He also worked as a scout for St. Louis, Washington, the NY Rangers and the NHL's Central Scouting Bureau while based here in the city.

Dad Len played three seasons on the wing for the ECAC's Cornell Big Red, only a couple of years before a certain Joe Nieuwendyk arrived on campus. And uncle Ryan has worked as assistant GM for the NY Islanders, a scout for the Montreal Canadiens, in the Hockey Canada program and now serves as the Buffalo Sabres' Director of Amateur Scouting.

Quite the lineage.

"It's pretty cool, having the bloodlines I do,'' agrees the Flames' freshman centre. "Those Calgary ties from the days my grandpa played for the Stampeders are really special to me. And obviously, my great-uncle Red.

"My dad, my mom (Rosemary), all those people you mentioned, they're the reason I'm here right now. My parents, I owe them so much. Just their belief in me, that I could play at this level someday, meant so much to actually achieving that dream.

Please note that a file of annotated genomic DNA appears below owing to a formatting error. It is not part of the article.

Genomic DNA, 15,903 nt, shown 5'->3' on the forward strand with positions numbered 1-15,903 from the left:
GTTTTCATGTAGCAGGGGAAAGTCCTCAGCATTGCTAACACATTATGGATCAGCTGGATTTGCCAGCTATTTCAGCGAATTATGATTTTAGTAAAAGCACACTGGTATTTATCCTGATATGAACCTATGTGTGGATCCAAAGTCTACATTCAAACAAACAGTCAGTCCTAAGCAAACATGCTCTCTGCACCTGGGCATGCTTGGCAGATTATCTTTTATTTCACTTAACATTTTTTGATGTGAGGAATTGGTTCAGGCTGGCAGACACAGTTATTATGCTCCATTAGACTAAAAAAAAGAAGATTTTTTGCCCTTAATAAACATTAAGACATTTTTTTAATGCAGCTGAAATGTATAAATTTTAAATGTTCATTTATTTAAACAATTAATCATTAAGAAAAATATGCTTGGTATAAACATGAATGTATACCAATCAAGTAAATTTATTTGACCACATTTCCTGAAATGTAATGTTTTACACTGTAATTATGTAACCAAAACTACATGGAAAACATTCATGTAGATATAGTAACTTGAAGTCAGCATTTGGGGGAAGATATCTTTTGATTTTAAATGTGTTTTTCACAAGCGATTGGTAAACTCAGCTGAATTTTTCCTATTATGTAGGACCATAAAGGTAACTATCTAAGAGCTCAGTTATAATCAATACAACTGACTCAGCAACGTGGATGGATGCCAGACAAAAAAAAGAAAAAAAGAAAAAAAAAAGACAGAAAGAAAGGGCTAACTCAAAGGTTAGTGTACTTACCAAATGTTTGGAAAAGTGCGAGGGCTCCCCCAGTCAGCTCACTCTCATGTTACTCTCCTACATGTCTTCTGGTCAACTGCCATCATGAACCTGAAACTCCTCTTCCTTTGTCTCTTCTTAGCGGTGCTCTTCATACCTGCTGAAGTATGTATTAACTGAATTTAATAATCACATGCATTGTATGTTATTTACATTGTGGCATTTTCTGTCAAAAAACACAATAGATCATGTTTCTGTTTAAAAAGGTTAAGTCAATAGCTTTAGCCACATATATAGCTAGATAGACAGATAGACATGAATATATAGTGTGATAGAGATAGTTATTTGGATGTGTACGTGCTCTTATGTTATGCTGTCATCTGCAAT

"The support of my whole family, the calming presence, the patience … such a big part of everything I do."

Everyone hereabouts is by now acutely familiar with the Mark Jankowski story, of how the Flames' GM at the time, Jay Feaster, wandered way off the form chart to nab a beanpole high-schooler from Quebec's Stanstead College with the 21st pick in the 2012 draft in Pittsburgh.

Of the wait for maturation as the unproven, unpolished prospect first committed to Providence College, helping the Friars collect the illustrious Frozen Four title in 2015, up to his eye-catching rookie pro season at Stockton in 2016-17.

Of the five-year wait between selection and validation.

"We knew the process of the draft,'' says his dad now. "You come to realize that players, more often than not, don't step right in. You've got Sean (Monahan) and Sam Bennett there, who jumped right in from Day 1. But that's the exception, not the rule.